Unfortunately, there aren’t many early signs or symptoms of PBC, so most patients aren’t diagnosed until several years after they begin battling the condition. One of the most common early indicators is itching, medically called pruritus, and most patients report feeling fatigued, dry eyes, and dry mouth.
Other symptoms of PBC include:
- Pain in the upper right abdomen
- Swelling of the spleen
- Bone, muscle or joint (musculoskeletal) pain
- Swollen feet and ankles (edema)
- Buildup of fluid in the abdomen due to liver failure (ascites)
- Fatty deposits (xanthomas) on the skin around the eyes, eyelids or in the creases of the palms, soles, elbows or knees
- Yellowing of the skin and eyes (jaundice)
- Darkening of the skin that’s not related to sun exposure (hyperpigmentation)
- Weak and brittle bones (osteoporosis), which can lead to fractures
- High cholesterol
- Diarrhea, which may include greasy stools (steatorrhea)
- An underactive thyroid (hypothyroidism)
- Weight loss
Most of these symptoms aren’t noticeably present to the patient for several years, which makes the condition a challenge for doctors to diagnose early.
The only FDA-approved treatment for first-line therapy of PBC is ursodeoxycholic acid (UDCA or Ursodiol). Approximately 40 percent of patients don’t respond to this therapy and 5 perfect have uncomfortable or dangerous side effects that force them to stop treatment.
The only treatment that is FDA-approved for second-line therapy of PBC is obeticholic acid (Ocaliva). Roughly half of the patients who try Ocaliva don’t respond to treatment and some experience a worsening of itching, a common symptom of PBC.
PBC and IC are both invisible illnesses, but another common thread they share is a lack of medical research. Ancient treatment plans and outdated medication options are two of the more frustrating parts of living with these conditions.
Hope Through Clinical Trials
What can we do to enhance the quality of healthcare for these patients and advance medical knowledge revolving these conditions? The only answer that gives us hope is clinical trial research. There are several clinical trials that are currently researching IC or PBC but some are more promising than others.
For IC, the research is more abundant and includes several different types of experimental treatment. Some of which are oral and topical medications, physical therapy, diet modifications, and more. A full list of clinical trials for IC that are currently accepting new patients can be found here.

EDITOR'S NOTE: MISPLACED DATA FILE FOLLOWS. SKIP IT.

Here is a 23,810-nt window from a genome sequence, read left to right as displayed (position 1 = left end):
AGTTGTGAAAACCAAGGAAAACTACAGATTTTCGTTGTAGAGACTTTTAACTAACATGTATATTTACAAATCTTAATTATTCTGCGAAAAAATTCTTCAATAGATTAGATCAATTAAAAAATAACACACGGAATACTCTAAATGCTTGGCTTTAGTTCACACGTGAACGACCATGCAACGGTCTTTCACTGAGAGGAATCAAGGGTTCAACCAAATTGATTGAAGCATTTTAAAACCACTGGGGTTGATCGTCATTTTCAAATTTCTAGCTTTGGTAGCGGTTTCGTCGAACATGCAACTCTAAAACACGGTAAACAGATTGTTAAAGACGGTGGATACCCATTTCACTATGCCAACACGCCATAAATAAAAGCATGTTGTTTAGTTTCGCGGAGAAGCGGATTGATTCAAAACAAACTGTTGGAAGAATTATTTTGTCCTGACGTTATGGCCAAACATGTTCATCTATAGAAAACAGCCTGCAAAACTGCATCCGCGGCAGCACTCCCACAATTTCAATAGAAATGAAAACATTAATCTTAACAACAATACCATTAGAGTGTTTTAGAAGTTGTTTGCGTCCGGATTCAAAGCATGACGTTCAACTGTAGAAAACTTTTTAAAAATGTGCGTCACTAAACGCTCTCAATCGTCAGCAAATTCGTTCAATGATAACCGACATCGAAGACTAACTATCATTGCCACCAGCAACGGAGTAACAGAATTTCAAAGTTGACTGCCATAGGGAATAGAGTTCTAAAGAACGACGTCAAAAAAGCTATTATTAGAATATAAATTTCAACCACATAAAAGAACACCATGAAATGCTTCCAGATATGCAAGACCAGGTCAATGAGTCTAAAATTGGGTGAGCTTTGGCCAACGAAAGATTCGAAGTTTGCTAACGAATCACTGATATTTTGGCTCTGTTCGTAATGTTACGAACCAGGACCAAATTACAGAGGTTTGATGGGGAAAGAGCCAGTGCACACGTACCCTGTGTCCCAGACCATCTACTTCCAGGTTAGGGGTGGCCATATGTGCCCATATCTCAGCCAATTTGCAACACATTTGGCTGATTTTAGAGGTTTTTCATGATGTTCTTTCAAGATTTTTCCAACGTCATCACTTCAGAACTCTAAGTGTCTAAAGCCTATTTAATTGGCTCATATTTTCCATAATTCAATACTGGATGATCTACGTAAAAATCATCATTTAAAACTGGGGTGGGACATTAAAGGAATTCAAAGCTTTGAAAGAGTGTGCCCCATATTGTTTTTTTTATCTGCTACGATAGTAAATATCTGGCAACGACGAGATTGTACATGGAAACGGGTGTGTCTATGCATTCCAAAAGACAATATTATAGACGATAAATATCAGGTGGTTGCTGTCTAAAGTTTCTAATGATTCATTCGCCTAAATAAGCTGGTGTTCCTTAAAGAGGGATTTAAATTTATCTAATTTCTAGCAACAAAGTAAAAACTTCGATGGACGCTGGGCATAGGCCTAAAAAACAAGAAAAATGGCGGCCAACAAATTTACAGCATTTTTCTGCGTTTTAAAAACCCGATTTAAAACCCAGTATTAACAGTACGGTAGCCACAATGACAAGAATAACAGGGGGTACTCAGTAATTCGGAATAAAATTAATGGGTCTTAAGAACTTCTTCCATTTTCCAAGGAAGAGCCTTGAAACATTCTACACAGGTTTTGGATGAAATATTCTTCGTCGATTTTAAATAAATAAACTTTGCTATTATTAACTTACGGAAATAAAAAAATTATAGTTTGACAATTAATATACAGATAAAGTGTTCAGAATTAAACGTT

Seladelpar is the only potent and selective PPARδ agonist in development for inflammatory liver diseases like PBC. This drug is being tested under the Enhance study, a clinical trial conducted by CymaBay Therapeutics. There are several other clinical studies underway to help PBC patients that test the efficacy of different medications and the severity of symptoms.
It’s funny how quickly we take our health for granted. Even today, I do notice my better days but they aren’t nearly as noticeable as my bad days. It can be frustrating to live with chronic bladder pain because it feels like I am always whining about it. And although my friends and family may become numb to this constant complaining, I do not become numb to the pain.
Initially, it was challenging to talk about my sickness openly. In part, because it affects an organ that our society doesn’t regularly discuss. Urination habits, my bladder lining, pelvic floor muscles, diet modification, and chronic pain aren’t attractive topics to bring up — and they probably will never be. For IC patients, it can be hard to realize that just because a topic isn’t discussed regularly doesn’t necessarily mean it’s distasteful. In my experience, people have been surprisingly interested in my condition and don’t find it as unattractive or gross as I imagine them to.
I’ve also come to find that writing about my experience with IC online has not only been a therapeutic outlet for me, but it helps others with my condition too. Online forums, discussion boards, and social media groups give those of us who are suffering a safe place to come together and find common ground.
Understanding invisible illnesses and how to explain them to others can be a complicated matter. Learn more about how to approach a family member or friend who has been diagnosed with an invisible illness or chronic pain condition — in most cases, a strong support system will make a world of difference.